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In June this year, two Egyptian Book of the Dead fragments were digitally reunited.

These funeral spells, which ancient Egyptians wrote on their deceased’s possessions like mummy wrappings, coffins, and figurines, were intended to serve as instructions for the dead in the afterlife. Today, surviving manuscripts or fragments, forming less a book and more a loose collection, are scattered in museums across the world — from the British Museum to the Metropolitan Museum of Art — with the largest Book of the Dead collection in North America being held in the J. Paul Getty Museum, which houses seven papyri and 12 linen mummy wrappings.

It’s at the Getty that Judith Barr, a curatorial assistant in the Getty Villa’s Antiquities Department, managed to piece together a 2,300-year old mummy bandage, once used to wrap Petrosiris, a high priest of Thoth. She conjoined a segment from the Getty Museum’s collection with another located half a world away, within the archives of the Teece Museum of Classical Antiquities at the University of Canterbury (UC) in New Zealand. Teece’s fragment was located by Getty curators in UC’s digital catalog, facilitating a virtual match.

The newly reunited Book of the Dead spell, pieced together by a fragment from UC’s Logie Collection, held at the Teece Museum of Antiquities (right) and another from the Getty Museum (left). Image: University of Canterbury

“There is a small gap between the two fragments; however, the scene makes sense, the incantation makes sense, and the text makes it spot on,” Alison Griffith, Associate Professor at UC’s Classics department said in a statement. “It is just amazing to piece fragments together remotely.”

The discovery hasn’t just enabled Barr and her colleagues to array and translate an entire funerary spell, but contributes in no small way to the study of Egyptology. It also highlights the importance of digital archives, in making collections accessible to the public and professionals to spur academic study, research, and exchange. Barr and Sara Cole, Assistant Curator in the Getty Museum’s Antiquities Department, tell Jing Culture & Commerce that Getty’s latest Book of the Dead reassembly will inform an upcoming catalog and below, share more about the museum’s ongoing digitizing efforts.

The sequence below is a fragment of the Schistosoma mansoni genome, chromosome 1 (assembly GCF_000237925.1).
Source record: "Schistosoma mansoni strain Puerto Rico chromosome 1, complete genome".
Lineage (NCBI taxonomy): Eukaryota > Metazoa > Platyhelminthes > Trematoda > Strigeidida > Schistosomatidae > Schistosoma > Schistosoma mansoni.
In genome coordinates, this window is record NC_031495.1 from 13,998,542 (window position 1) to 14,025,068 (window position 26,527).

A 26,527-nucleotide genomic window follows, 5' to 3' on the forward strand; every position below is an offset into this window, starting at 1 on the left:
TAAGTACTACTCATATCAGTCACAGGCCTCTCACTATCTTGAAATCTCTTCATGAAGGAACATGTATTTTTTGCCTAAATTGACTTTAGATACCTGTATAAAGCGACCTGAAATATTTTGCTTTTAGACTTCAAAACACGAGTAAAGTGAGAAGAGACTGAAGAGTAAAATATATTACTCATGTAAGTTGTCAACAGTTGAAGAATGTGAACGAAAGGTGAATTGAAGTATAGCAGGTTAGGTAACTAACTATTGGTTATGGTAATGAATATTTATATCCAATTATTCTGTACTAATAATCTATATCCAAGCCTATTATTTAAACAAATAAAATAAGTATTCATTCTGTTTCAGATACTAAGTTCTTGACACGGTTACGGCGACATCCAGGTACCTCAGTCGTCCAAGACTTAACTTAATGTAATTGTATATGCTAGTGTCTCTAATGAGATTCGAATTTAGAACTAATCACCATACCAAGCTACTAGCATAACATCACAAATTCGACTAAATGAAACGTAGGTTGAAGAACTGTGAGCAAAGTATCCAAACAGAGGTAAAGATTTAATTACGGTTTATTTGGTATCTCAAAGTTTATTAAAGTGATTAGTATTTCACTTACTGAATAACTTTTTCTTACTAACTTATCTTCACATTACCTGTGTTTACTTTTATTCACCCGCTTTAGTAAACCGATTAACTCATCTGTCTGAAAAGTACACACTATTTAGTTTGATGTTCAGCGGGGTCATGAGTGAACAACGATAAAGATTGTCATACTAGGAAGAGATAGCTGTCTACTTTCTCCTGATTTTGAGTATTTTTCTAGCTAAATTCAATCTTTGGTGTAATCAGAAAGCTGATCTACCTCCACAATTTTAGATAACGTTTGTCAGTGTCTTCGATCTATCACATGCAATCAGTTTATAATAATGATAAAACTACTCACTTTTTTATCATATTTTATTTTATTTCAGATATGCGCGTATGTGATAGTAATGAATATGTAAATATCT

Could you fill us in on the Getty’s Book of the Dead collection and how it’s being digitized?
Cole: The Getty has a group of 19 manuscripts that contain ancient Egyptian Book of the Dead spells. These texts entered our collection in the ’80s, but they’ve never been displayed to the public or properly studied, translated, and published as a group. To make our collections as accessible as possible, we’ve partnered with Foy Scalf, an Egyptologist at the Oriental Institute at the University of Chicago, who’s currently studying and translating these 19 manuscripts so they can be comprehensively published in a digital open access publication. 

We examined [the 19 manuscripts] in person and then had new photography taken, which is now available on the collections pages. That photography will be used in the digital publication. One of the benefits of the digital publication is readers will be able to zoom in and see these inscriptions and the illustrated vignettes in tremendous detail that wouldn’t be possible in a physical publication.

Launched in 2013, Getty’s Open Content Program is a digital archive of more than 10,000 images — including (clockwise from left) an 18th century lantern design, Max Hutzel’s 1960s photograph of a sculpture in Santa Maria church, Sellano, Italy, and a 1694-1698 print by artist Antoine Trouvain — that are free to use. Image: Getty’s Open Content Program